Typewriter notebook on blue background with 'Stop bullying' written on cover

From the Schoolyard to the Boardroom: The Impact of Workplace Bullying

Author: Tl McMinn

Bullying doesn’t have an age limit, and acts of bullying are not restricted to the schoolyard. Workplace bullying has been a recognized occupational health issue since the mid-1980s (Saunders et al.; Quine; Wu et al.) and can have a detrimental impact on an individual’s psychological and physical health, such as anxiety, depression, trauma, high blood pressure, gastrointestinal issues, and increased risk of cardiovascular disease (Redman; Reach). 

As an individual that has been bullied — and been a bully — on and off for most of my life, the psychological effects are instrumental and long-lasting. To survive, I began moving through school as quietly as possible, fearing outside attention and doing my best to make myself invisible; my thinking was, the less attention that can be brought onto you, the less likely you are to be criticized, belittled, or attacked. But making yourself invisible isn’t always an option in the workplace, where advancement and other opportunities sadly too often come from competition, overt actions, and having a strong presence. 

It wasn’t until the beginning of the 21st century that the bullying of children by children shifted from being seen as ‘kids will be kids’ to a serious social problem (Cohen & Brooks); workplace bullying, similarly to how schoolyard bullying was oft looked at, is often trivialized and not taken seriously (Hodgins, et al). The subjects of workplace bullying, however, are wrongfully chastised as being ‘oversensitive,’ having ‘no sense of humor,’ or being a ‘stick in the mud’ by the bully or other team members. Common advice provided to subjects of workplace bullying is to either deal with it, i.e., grow a ‘thicker skin,’ or quit.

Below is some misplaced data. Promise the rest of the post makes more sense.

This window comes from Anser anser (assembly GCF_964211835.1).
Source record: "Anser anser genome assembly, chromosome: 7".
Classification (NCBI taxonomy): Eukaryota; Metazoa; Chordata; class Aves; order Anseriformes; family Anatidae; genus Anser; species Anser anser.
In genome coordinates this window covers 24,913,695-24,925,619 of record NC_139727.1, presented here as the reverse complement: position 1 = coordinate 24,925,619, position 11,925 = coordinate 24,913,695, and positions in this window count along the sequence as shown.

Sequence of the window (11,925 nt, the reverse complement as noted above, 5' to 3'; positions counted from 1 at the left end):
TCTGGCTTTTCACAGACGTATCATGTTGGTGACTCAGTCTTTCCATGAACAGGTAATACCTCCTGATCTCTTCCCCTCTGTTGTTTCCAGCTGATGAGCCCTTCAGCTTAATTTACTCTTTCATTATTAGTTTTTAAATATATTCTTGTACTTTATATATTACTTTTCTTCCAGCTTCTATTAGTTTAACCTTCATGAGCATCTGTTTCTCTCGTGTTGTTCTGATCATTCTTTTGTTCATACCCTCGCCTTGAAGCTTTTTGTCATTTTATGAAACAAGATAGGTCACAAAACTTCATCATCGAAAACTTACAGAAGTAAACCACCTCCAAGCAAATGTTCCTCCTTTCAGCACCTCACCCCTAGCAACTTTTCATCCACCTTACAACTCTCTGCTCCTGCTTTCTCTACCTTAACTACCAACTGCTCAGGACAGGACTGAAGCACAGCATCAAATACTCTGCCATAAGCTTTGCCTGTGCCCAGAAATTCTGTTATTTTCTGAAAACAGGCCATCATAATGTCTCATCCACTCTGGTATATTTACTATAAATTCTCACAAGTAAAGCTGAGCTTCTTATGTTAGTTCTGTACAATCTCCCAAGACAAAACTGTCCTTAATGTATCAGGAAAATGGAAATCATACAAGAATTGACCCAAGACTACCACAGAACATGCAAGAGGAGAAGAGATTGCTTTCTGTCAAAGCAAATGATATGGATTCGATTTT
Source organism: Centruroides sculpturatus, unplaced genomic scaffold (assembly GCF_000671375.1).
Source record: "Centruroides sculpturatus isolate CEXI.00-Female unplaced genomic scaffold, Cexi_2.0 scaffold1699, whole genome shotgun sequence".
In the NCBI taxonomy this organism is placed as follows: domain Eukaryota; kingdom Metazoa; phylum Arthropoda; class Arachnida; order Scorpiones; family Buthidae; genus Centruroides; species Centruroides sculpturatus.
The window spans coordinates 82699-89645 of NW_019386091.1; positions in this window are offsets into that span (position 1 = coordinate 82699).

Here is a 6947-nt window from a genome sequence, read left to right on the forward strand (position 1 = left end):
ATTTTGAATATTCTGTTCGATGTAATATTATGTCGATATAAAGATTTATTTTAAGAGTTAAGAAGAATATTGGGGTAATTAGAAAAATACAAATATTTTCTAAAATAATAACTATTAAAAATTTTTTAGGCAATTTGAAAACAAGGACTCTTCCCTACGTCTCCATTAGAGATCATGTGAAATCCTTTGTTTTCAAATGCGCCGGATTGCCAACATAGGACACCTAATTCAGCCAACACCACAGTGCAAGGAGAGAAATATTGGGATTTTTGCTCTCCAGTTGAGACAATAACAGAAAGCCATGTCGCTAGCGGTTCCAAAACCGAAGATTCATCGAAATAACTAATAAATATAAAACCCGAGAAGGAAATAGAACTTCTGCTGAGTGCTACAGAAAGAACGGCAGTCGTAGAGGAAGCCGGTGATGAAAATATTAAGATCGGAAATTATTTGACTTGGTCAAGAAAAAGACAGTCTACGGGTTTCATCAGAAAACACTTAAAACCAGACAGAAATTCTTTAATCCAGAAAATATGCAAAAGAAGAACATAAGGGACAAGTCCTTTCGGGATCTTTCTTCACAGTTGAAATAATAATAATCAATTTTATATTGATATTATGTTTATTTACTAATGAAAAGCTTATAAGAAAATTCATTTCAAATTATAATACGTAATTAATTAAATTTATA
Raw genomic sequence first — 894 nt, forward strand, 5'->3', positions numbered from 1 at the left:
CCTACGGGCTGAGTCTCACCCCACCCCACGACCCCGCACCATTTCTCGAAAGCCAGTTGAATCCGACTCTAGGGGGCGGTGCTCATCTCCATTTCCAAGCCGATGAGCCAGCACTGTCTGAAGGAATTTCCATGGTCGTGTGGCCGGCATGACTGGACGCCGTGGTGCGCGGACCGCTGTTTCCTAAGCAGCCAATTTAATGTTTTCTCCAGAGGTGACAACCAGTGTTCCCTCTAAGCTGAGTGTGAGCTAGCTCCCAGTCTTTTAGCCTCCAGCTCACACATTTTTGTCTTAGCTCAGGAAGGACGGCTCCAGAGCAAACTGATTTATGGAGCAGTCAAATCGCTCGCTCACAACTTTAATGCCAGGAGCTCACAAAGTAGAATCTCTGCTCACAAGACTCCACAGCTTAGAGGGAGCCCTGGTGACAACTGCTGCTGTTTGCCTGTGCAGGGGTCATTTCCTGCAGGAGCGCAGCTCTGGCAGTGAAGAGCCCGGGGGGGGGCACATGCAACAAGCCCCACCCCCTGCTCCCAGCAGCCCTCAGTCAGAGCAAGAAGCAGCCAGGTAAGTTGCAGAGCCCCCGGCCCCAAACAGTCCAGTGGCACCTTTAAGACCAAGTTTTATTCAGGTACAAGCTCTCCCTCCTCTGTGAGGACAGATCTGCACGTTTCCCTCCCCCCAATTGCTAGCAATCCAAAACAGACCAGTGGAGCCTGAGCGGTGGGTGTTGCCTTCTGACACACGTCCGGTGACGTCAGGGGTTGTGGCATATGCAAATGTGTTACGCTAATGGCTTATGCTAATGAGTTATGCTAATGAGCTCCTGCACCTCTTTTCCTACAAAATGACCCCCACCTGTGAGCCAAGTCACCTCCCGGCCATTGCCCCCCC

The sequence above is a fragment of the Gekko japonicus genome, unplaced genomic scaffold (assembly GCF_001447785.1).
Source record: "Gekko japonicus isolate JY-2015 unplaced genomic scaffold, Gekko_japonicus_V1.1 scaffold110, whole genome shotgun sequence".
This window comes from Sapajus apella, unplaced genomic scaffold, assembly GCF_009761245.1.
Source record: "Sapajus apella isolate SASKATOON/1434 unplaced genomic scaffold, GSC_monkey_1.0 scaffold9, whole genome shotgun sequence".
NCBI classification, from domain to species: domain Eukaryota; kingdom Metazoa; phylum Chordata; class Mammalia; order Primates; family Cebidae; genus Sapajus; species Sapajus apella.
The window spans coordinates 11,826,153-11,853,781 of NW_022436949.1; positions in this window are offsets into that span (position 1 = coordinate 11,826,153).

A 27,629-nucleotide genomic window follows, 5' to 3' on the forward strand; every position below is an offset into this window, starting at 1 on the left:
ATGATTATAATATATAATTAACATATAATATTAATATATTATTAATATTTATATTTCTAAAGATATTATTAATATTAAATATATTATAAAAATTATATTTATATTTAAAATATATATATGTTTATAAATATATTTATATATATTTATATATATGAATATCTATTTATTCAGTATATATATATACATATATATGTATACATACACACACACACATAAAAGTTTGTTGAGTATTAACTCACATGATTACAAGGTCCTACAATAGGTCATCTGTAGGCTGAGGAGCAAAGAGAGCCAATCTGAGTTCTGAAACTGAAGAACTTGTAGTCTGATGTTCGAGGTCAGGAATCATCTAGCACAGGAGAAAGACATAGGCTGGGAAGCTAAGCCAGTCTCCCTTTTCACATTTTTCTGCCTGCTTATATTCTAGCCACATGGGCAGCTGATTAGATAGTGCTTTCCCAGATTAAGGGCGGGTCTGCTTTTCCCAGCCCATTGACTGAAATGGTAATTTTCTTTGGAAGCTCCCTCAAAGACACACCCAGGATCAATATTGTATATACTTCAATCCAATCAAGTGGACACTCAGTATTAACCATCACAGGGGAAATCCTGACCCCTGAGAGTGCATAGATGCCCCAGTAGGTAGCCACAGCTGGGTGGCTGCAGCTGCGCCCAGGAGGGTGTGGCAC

There is no definitive definition of what comprises workplace bullying because the term ‘bullying’ is in itself subjective and influenced by culture, individual experiences, and personality (Hodgins, et al). There are, however, five common elements that are consistent with most standing definitions (Saunders et al.): 

1) The person being bullied is experiencing negative behavior from a teammate(s) or leader(s)

e.g., being left out of lunch plans, being spoken over, etc.

2) The behaviors and/or actions are consistent and/or reoccurring

e.g., it is not just a one-time ‘accident,’ it is something that happens over and over.

3) The person being bullied experiences psychological and/or physical harm because of this behavior and/or actions

e.g., they dread going to work every day, have trouble sleeping, experience stress-related health problems.

4) The person being bullied feels that they have less power than the bully and have difficulty defending themselves

e.g., the bully could be a superior or someone with more tenure, they could be physically intimidating, or excessively persistent.

5) The person being bullied tends to label themselves as being ‘bullied’

The two definitions below offered by the CCOHS and WBI showcase how a definition can shift depending on who it is constructed for:

Canadian Centre for Occupational Health & Safety (CCOHS): Bullying is usually seen as acts or verbal comments that could psychologically or ‘mentally’ hurt or isolate a person in the workplace. Sometimes, bullying can involve negative physical contact as well. Bullying usually involves repeated incidents or a pattern of behaviour that is intended to intimidate, offend, degrade or humiliate a particular person or group of people. It has also been described as the assertion of power through aggression.

Workplace Bullying Institute (WBI): Workplace bullying is repeated, health-harming mistreatment by one or more employees of an employee: abusive conduct that takes the form of verbal abuse; or behaviors perceived as threatening, intimidating, or humiliating; work sabotage; or in some combination of the above.